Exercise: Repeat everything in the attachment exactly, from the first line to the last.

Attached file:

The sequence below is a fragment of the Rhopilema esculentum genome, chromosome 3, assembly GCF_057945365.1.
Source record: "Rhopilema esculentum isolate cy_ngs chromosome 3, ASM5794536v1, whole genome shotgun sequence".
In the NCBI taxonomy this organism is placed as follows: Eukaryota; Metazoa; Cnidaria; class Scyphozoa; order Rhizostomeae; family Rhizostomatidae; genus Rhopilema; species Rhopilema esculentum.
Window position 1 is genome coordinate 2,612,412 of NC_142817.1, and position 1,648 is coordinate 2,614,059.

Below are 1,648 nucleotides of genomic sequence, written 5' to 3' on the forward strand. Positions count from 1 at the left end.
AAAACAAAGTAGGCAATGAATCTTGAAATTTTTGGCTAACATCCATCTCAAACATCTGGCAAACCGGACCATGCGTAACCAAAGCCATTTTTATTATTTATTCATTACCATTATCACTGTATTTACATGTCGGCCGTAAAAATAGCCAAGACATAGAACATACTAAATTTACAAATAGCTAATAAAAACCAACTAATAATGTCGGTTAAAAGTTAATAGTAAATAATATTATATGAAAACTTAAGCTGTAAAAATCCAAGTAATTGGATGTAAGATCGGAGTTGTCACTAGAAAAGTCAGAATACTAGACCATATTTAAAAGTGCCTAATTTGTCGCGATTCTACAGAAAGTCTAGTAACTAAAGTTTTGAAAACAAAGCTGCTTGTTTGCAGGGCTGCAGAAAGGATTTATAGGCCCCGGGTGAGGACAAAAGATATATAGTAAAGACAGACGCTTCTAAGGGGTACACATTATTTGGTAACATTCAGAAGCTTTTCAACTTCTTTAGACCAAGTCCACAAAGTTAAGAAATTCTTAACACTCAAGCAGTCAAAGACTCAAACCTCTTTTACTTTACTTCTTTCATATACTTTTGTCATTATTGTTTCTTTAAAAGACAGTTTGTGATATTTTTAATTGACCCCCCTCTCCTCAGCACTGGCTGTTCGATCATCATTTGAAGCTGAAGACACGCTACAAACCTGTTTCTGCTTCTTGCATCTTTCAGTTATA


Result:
The sequence below is a fragment of the Rhopilema esculentum genome, chromosome 3, assembly GCF_057945365.1.
Source record: "Rhopilema esculentum isolate cy_ngs chromosome 3, ASM5794536v1, whole genome shotgun sequence".
In the NCBI taxonomy this organism is placed as follows: Eukaryota; Metazoa; Cnidaria; class Scyphozoa; order Rhizostomeae; family Rhizostomatidae; genus Rhopilema; species Rhopilema esculentum.
Window position 1 is genome coordinate 2,612,412 of NC_142817.1, and position 1,648 is coordinate 2,614,059.

Below are 1,648 nucleotides of genomic sequence, written 5' to 3' on the forward strand. Positions count from 1 at the left end.
AAAACAAAGTAGGCAATGAATCTTGAAATTTTTGGCTAACATCCATCTCAAACATCTGGCAAACCGGACCATGCGTAACCAAAGCCATTTTTATTATTTATTCATTACCATTATCACTGTATTTACATGTCGGCCGTAAAAATAGCCAAGACATAGAACATACTAAATTTACAAATAGCTAATAAAAACCAACTAATAATGTCGGTTAAAAGTTAATAGTAAATAATATTATATGAAAACTTAAGCTGTAAAAATCCAAGTAATTGGATGTAAGATCGGAGTTGTCACTAGAAAAGTCAGAATACTAGACCATATTTAAAAGTGCCTAATTTGTCGCGATTCTACAGAAAGTCTAGTAACTAAAGTTTTGAAAACAAAGCTGCTTGTTTGCAGGGCTGCAGAAAGGATTTATAGGCCCCGGGTGAGGACAAAAGATATATAGTAAAGACAGACGCTTCTAAGGGGTACACATTATTTGGTAACATTCAGAAGCTTTTCAACTTCTTTAGACCAAGTCCACAAAGTTAAGAAATTCTTAACACTCAAGCAGTCAAAGACTCAAACCTCTTTTACTTTACTTCTTTCATATACTTTTGTCATTATTGTTTCTTTAAAAGACAGTTTGTGATATTTTTAATTGACCCCCCTCTCCTCAGCACTGGCTGTTCGATCATCATTTGAAGCTGAAGACACGCTACAAACCTGTTTCTGCTTCTTGCATCTTTCAGTTATA